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Down syndrome

Last updated: June 12, 2020

Summarytoggle arrow icon

Down syndrome, also known as trisomy 21, is the most common autosomal chromosome aberration, occurring in approximately 1:700 live births. The risk of a trisomy 21 pregnancy rises with increasing maternal age. Clinically, trisomy 21 manifests as a syndrome involving a characteristic appearance, organ malformations, and mental disability. Typical facial features include upward slanting palpebral fissures, epicanthus, a small oral cavity with a large tongue, a flattened nose. Other typical features are disproportionate short stature, a single crease across the palm of the hand (transverse palmar crease), and an enlarged gap between the first two toes (sandal gap). Common organ malformations include heart defects, duodenal stenosis, and a hypoplastic thyroid. Further associated conditions, such as diabetes mellitus, susceptibility to infections, and a higher incidence of leukemia may shorten life expectancy. The degree of intellectual disability varies greatly and may range from mild manifestations to severe impairment with dependence on caregivers. Children with Down syndrome present with a typical appearance at birth although the disease is often detected in prenatal tests. These include ultrasound measurement of nuchal translucency and maternal blood tests for human gonadotropin, estriol, and alpha-fetoprotein. Fetal karyotyping through chorionic villus sampling and amniocentesis confirm the diagnosis but are associated with an increased risk of fetal injury or loss due to the invasive nature of these tests.

Maternal age (years) Incidence of trisomy 21
20 ∼ 1:1500
30 ∼ 1:900
40 ∼ 1:100
45 ∼ 1:30
50 ∼ 1:6

The general risk of trisomy 21 rises with maternal age. This does not, however, apply to translocation trisomies!

Down syndrome is the most common genetic cause of intellectual disability. Fragile X syndrome is the most common heritable cause of intellectual disability.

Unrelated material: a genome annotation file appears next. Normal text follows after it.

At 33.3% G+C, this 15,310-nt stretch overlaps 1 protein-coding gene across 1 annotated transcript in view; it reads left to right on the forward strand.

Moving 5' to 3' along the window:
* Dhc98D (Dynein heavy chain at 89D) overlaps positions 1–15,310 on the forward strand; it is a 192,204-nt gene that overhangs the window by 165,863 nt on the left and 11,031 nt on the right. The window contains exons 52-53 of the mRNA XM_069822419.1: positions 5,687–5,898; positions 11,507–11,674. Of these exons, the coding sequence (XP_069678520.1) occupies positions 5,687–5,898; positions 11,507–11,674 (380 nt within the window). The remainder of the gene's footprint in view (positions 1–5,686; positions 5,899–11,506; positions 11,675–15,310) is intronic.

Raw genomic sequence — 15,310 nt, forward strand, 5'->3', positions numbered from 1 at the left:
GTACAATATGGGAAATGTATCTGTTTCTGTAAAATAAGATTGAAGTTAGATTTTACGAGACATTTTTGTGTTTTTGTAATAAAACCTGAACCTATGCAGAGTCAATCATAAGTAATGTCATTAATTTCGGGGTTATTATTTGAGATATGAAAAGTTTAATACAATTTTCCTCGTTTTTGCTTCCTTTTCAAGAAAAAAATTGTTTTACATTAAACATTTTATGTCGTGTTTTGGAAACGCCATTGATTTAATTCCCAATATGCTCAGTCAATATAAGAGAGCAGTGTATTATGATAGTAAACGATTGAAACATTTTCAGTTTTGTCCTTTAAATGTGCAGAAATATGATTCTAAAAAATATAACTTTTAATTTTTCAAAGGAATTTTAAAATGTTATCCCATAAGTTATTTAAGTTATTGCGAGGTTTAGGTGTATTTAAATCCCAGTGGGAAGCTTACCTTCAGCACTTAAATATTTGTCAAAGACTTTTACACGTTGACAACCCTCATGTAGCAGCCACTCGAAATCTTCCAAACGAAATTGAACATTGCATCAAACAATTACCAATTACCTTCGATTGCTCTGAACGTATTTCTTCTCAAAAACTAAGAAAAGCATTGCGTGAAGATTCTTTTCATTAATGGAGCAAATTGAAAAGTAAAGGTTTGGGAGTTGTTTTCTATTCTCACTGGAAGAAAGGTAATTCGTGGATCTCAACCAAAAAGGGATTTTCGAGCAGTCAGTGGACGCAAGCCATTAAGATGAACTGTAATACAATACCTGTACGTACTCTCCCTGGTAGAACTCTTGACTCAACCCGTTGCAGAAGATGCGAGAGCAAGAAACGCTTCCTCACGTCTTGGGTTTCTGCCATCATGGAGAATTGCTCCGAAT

Epidemiological data refers to the US, unless otherwise specified.

Full trisomy 21 (∼ 95% of cases)

Translocation trisomy 21 (3–4% of cases)

  • Definition: three copies of chromosome 21 are present, of which one is attached to another chromosome (usually chromosome 14)
  • Occurrence: independent of maternal age; increased familial incidence (approx. 3–4%); occurs as a spontaneous translocation
  • Pathogenesis

Mosaicism (1–2%)


Facial and cranial features (craniofacial dysmorphia)

Extremities, soft tissue, and skeletal features

Organ malformations and associated conditions

Height and development

  • Motor skills
  • Height: reduced growth with shortening of long bones → average adult height 150 cm (4 ft 11 in)
  • Obesity: prevalence approx. 50% higher than in general population
  • Intelligence

Although symptoms may be less severe in mosaic trisomies, the clinical manifestation generally provides no indication of the underlying genetic mutation!

5 A's of Down syndrome: Advanced maternal age, duodenal Atresia, Atrioventricular septal defect, AML/ALL, Alzheimer disease


Diagnostic approach

Prenatal screening


  • Precedes screening procedures
  • Provides information that screening is voluntary
  • Explains option of terminating the pregnancy if trisomy 21 is diagnosed

Screening procedures

Fetal karyotyping (confirmatory test)

In the quadruple test, hCG and Inhibin A are both HIgh up (↑) and Estriol and α-fEtoprotein are both dEficient (↓).

Postnatal diagnostics

Typical features and malformations are an important indicator, but, on their own, are insufficient for diagnosis!


The differential diagnoses listed here are not exhaustive.

  • Treatment of the symptom complex and malformations as necessary (e.g., heart surgery for cardiac malformations)
  • Early, targeted intervention, educational programs and support (e.g., encourage physical activity to decrease risk of obesity and improve motor control)


Decreased life expectancy

  • Average life expectancy: approx. 50 years
  • Mostly due to organ malformations (especially cardiac) and ↑ susceptibility to infections (immunodeficiency)


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